Ride Report: Day 7

Day 7 / Thursday, September 3, 2009

I woke up with a throbbing left ankle and decided it was best to get it checked out at the clinic at Old Faithful. Taking the day nice and slow, and having some down time, sanDRina needed some attention as the elevation was rising and she was struggling a bit for air. I replaced the main jet in the carb with one suited for higher elevation and she was again purring nicely.

Packing up the campsite, I was running through options of what to do regarding the trip. If I couldn't shift for the next few days, I probably had to stay in place until the pain subsided and then probably head back home. I had ten days left for my trip and I could slowly make my way back east. I already achieved all the things I set out for this trip, regarding testing out all my gear in a dry run before the big trip down south, so there was something positive to take away.

However, I wasn't ready to throw in the towel just yet until all options were tried. If only there was a way I could shift up without using my left foot... I thought about old bikes and their "suicide shifters," a nick name given to hand shifters, where the operation was scary and lead to accidents. I needed some way to pull up on the shift lever, but wouldn't be able to use any of my hands since I needed them both to execute a shift: right hand controlling the throttle and left hand controlling the clutch lever. The only other leverable appendage attached to my torso was my neck and head and thus I arrived at the solution of tying a luggage strap to the shift lever and holding the other end with my teeth and yanking my head up in coordination with the clutch and throttle. I quickly got the hang of it and was thrilled to know that the trip could continue. Downshifting with the foot wasn't too painful, so as long as I didn't let go of the strap in my mouth, this was going to work out.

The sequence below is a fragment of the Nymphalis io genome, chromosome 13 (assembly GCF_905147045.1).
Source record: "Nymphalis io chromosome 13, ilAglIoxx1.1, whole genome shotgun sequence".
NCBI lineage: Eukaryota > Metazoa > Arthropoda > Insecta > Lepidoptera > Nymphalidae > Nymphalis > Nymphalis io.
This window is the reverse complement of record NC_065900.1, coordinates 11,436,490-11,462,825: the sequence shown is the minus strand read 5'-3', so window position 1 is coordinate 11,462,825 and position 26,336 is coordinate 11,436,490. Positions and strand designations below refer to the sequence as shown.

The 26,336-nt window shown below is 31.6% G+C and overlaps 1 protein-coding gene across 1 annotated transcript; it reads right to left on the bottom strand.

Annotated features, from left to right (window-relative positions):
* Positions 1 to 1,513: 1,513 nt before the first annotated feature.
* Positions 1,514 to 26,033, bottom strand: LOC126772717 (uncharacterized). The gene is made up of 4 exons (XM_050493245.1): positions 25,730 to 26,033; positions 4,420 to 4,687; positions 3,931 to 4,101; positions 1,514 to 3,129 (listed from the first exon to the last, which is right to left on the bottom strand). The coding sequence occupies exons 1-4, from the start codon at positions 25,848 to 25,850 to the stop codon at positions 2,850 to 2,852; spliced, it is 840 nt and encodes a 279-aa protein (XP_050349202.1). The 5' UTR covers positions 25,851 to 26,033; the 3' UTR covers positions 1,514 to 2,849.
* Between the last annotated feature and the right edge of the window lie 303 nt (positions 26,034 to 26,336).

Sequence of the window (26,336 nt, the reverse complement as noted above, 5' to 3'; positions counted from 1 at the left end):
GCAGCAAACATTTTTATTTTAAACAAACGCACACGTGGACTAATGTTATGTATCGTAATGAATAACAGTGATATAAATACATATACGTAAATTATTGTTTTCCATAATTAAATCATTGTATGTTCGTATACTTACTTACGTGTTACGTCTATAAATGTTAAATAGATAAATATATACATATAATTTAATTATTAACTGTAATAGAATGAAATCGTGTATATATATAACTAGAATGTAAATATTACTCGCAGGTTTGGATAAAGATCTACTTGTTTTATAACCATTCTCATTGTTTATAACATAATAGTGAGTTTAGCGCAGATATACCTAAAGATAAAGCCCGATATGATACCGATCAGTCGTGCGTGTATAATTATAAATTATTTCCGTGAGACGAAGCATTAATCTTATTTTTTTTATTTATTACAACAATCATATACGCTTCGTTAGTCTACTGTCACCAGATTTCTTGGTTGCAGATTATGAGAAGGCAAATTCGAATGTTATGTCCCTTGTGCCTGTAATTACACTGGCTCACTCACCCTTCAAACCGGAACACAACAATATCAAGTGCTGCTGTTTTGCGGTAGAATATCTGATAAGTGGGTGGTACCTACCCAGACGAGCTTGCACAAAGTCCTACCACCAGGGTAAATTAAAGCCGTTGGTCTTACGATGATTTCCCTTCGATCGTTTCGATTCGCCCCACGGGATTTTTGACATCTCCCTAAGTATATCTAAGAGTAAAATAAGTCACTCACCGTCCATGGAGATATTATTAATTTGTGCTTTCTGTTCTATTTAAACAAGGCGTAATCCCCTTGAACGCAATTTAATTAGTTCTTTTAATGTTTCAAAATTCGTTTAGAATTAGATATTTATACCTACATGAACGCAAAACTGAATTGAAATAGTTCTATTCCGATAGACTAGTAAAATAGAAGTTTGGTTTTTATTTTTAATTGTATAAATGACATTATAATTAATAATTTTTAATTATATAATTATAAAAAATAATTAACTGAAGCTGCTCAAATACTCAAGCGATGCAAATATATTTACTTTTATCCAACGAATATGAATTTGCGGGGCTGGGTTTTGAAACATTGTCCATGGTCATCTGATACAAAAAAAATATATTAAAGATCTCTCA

Looks a bit swollen, eh? Waking up to a throbbing left ankle. Figured best to get some medical attention at the clinic at Old Faithful.

Shifting up was proving very difficult and necessity being the mother of all invention, lead me to putting a luggage strap around the shifter and holding the other end in my mouth, clenched between my teeth, as my head was the only remaining leverable appendage attached to my torso. With both hands needed for a gear change; right for throttle, left for clutch, I quickly got the timing down on when to yank my head for a smooth gear change. Downshifting wasn't that much strain on the ankle.

The doctor at the Old Faithful Clinic was a nice young guy, and first he made sure no ligaments were torn in my left knee and then after being able to manipulate my left ankle without putting me in writhing pain, he concluded there were no fractures or broken bones and I probably just sustained some muscle and bone bruising from the impact and of course a sprain. He wrapped an Ace compression bandage around the ankle and prescribed 600mg strength ibuprofen for the next few days. He said it would be best if I could take pressure off the foot for the next few days and nodded in approval when I told him about my strap-shifting method and the fact that I could relax my foot on my highway pegs when I was on the bike. He said he didn't recommend a cast of any sorts as the current thinking in injuries is to try and get back to normal use as soon as possible because prolonged inactiveness could lead to physical therapy being needed as muscles atrophy, which I’m all too familiar with from my ACL surgery.